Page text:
While Biome Environmental Trust(Biome) has spearheaded this activity, MAPSAS, the lake community has provided support in terms of getting necessary approvals, providing necessary information, and providing infrastructure required for execution. 

ATREE(Ashoka Trust for Research in Environment and Ecology), has made this entire project possible by not only mobilising CSR funds from Oracle but also spearheading and driving the overall Citizen Science project. 

Biome has also worked with creative designers like Adira Andlay, who designed the display board and her creative ideas, thoughts have shown expression in the display board. The printing and installation of the display board was done by Mr. Prasad of Signhive Printers.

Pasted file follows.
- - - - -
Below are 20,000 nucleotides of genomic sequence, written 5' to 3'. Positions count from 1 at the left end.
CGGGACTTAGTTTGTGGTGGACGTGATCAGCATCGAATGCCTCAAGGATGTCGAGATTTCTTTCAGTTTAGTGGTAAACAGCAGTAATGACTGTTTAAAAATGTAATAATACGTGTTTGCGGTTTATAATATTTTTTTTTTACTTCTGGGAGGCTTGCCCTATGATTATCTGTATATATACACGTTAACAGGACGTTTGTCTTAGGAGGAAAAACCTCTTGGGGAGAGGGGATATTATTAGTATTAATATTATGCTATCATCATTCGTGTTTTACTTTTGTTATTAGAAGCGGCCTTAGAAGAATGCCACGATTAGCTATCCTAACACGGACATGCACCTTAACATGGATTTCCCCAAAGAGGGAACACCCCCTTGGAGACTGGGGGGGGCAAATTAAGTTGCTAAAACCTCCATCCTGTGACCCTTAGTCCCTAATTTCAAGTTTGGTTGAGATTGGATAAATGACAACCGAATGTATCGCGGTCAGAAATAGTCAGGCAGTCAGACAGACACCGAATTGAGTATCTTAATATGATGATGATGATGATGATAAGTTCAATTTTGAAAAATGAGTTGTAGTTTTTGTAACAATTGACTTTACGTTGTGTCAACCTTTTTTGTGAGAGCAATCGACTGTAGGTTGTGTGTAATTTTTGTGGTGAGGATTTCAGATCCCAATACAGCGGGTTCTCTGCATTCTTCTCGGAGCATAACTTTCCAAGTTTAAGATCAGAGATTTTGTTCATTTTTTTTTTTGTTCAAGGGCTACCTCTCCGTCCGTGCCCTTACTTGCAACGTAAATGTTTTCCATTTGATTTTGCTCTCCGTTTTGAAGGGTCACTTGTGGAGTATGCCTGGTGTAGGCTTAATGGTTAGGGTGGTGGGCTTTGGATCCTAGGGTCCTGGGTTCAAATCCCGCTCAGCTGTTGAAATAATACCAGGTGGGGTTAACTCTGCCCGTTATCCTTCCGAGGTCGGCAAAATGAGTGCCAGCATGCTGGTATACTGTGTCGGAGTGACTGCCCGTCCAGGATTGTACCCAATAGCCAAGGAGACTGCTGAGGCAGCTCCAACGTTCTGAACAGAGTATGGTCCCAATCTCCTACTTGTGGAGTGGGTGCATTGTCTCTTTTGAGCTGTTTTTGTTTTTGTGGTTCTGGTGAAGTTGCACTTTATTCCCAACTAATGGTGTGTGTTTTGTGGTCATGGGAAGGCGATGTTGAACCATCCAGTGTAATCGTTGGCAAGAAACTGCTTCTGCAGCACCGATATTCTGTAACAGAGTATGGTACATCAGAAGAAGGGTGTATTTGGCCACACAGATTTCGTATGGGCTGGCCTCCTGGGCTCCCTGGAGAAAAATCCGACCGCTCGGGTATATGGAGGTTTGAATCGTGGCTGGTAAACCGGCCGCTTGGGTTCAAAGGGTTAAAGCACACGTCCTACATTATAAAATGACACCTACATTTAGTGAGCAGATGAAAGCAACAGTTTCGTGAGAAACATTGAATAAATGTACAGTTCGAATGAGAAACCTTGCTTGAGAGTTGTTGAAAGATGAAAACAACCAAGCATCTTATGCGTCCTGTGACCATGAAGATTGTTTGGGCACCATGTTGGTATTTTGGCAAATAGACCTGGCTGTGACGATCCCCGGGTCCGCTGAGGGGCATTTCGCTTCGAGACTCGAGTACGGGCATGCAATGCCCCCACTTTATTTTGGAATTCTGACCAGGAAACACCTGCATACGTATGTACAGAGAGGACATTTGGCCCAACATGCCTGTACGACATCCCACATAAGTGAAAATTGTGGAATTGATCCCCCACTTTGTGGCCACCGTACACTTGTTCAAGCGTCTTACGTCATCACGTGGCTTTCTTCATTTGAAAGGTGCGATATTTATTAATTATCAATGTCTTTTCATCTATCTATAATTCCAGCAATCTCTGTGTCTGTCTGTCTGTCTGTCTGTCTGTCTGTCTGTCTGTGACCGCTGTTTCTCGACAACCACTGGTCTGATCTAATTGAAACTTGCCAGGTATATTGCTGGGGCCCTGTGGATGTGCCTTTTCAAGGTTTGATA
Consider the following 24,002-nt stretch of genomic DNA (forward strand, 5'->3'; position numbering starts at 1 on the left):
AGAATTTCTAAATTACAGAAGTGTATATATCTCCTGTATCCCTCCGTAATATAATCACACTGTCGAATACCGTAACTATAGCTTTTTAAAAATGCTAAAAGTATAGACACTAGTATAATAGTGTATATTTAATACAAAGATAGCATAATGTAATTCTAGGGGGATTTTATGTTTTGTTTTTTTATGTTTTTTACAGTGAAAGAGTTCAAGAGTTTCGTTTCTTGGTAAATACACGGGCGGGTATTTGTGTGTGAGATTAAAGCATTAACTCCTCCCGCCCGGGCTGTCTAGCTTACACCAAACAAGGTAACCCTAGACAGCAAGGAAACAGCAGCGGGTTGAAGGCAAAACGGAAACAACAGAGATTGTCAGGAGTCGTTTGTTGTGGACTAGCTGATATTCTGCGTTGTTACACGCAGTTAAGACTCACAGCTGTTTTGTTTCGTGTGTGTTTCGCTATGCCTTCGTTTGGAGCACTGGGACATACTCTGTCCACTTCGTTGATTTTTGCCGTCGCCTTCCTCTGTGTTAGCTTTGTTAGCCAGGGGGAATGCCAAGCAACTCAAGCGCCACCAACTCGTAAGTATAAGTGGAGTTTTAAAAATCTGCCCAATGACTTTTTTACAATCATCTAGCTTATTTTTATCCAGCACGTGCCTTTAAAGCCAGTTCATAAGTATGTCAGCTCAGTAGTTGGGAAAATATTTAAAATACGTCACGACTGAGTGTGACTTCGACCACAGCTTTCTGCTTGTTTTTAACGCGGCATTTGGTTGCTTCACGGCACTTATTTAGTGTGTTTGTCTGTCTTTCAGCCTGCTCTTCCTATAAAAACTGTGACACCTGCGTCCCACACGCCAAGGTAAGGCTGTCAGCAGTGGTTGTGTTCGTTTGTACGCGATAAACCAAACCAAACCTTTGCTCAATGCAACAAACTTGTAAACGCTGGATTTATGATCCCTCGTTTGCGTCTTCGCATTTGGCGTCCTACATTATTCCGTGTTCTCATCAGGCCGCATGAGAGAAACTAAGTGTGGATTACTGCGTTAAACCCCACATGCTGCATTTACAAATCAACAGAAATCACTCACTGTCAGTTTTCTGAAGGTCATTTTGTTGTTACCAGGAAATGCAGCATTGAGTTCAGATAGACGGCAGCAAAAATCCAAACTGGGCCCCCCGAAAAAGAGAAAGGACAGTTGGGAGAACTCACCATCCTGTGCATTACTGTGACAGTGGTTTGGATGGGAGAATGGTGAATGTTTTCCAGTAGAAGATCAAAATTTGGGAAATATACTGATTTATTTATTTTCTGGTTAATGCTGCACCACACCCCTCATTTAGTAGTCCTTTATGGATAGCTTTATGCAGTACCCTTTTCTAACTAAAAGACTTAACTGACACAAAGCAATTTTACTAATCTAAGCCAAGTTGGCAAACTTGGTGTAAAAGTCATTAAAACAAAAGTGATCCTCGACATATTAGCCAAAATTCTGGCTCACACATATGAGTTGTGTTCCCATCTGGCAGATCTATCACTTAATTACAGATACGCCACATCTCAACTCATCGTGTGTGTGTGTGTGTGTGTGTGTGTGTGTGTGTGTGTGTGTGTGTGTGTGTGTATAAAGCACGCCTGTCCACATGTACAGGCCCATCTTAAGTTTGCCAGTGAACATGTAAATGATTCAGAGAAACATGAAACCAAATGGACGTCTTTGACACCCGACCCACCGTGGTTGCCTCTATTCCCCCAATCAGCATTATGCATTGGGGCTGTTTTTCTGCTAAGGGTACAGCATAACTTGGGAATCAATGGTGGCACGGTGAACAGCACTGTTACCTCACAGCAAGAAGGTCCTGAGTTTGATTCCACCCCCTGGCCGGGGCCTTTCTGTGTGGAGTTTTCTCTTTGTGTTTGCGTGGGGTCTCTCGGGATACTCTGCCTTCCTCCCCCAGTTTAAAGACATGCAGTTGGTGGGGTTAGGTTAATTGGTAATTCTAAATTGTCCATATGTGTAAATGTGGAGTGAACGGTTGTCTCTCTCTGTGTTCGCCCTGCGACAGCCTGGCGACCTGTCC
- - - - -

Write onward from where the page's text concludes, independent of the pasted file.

Rekha Arun, the translator of text from English to Kannada has helped us reach out to a larger community by her work.

We would also like to thank BBMP for its continued support in this project.


Biome Environmental Trust

Thursday, December 20, 2018

Responding to Bird kill at lakes...

Biome Environmental Trust has been involved in multiple projects in and around the lake ecosystem and has come across cases of bird kills at the lakes. We wanted to understand how one should respond to such incidents and in this context, we approached Dr. Shankar who is a senior Veterinary doctor in Bangalore. He is associated with Institute of Animal Health and Veterinary Biologicals (IAHV), Hebbal, Bangalore.
   
From our interaction with Dr. Shankar on 2ndNovember 2018, we gathered the following: